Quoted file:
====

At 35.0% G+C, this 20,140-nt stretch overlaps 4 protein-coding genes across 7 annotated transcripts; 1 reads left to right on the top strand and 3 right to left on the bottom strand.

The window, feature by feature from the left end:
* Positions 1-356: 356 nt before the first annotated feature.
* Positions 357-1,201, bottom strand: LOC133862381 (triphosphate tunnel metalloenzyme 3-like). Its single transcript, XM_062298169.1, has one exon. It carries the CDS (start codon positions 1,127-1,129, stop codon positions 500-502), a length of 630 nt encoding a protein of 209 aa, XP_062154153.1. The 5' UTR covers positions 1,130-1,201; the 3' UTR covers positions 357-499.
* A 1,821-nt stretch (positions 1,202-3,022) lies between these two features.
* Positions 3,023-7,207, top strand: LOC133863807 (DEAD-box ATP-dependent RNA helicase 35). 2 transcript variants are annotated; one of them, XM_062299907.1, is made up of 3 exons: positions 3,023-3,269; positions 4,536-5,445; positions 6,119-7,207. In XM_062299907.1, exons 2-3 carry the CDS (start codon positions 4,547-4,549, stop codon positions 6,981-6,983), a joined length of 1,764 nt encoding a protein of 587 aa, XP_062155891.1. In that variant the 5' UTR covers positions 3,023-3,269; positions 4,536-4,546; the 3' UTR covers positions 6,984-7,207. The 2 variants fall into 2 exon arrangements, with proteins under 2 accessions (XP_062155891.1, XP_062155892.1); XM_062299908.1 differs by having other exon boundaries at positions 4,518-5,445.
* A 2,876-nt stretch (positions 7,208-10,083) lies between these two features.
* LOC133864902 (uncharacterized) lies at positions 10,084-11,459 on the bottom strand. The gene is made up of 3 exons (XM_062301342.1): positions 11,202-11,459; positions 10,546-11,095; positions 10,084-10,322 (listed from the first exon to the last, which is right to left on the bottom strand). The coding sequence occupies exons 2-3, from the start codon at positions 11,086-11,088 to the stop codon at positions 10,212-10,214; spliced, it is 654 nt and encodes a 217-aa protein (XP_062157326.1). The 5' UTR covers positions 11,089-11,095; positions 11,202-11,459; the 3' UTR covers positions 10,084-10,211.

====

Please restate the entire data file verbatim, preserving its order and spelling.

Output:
At 35.0% G+C, this 20,140-nt stretch overlaps 4 protein-coding genes across 7 annotated transcripts; 1 reads left to right on the top strand and 3 right to left on the bottom strand.

The window, feature by feature from the left end:
* Positions 1-356: 356 nt before the first annotated feature.
* Positions 357-1,201, bottom strand: LOC133862381 (triphosphate tunnel metalloenzyme 3-like). Its single transcript, XM_062298169.1, has one exon. It carries the CDS (start codon positions 1,127-1,129, stop codon positions 500-502), a length of 630 nt encoding a protein of 209 aa, XP_062154153.1. The 5' UTR covers positions 1,130-1,201; the 3' UTR covers positions 357-499.
* A 1,821-nt stretch (positions 1,202-3,022) lies between these two features.
* Positions 3,023-7,207, top strand: LOC133863807 (DEAD-box ATP-dependent RNA helicase 35). 2 transcript variants are annotated; one of them, XM_062299907.1, is made up of 3 exons: positions 3,023-3,269; positions 4,536-5,445; positions 6,119-7,207. In XM_062299907.1, exons 2-3 carry the CDS (start codon positions 4,547-4,549, stop codon positions 6,981-6,983), a joined length of 1,764 nt encoding a protein of 587 aa, XP_062155891.1. In that variant the 5' UTR covers positions 3,023-3,269; positions 4,536-4,546; the 3' UTR covers positions 6,984-7,207. The 2 variants fall into 2 exon arrangements, with proteins under 2 accessions (XP_062155891.1, XP_062155892.1); XM_062299908.1 differs by having other exon boundaries at positions 4,518-5,445.
* A 2,876-nt stretch (positions 7,208-10,083) lies between these two features.
* LOC133864902 (uncharacterized) lies at positions 10,084-11,459 on the bottom strand. The gene is made up of 3 exons (XM_062301342.1): positions 11,202-11,459; positions 10,546-11,095; positions 10,084-10,322 (listed from the first exon to the last, which is right to left on the bottom strand). The coding sequence occupies exons 2-3, from the start codon at positions 11,086-11,088 to the stop codon at positions 10,212-10,214; spliced, it is 654 nt and encodes a 217-aa protein (XP_062157326.1). The 5' UTR covers positions 11,089-11,095; positions 11,202-11,459; the 3' UTR covers positions 10,084-10,211.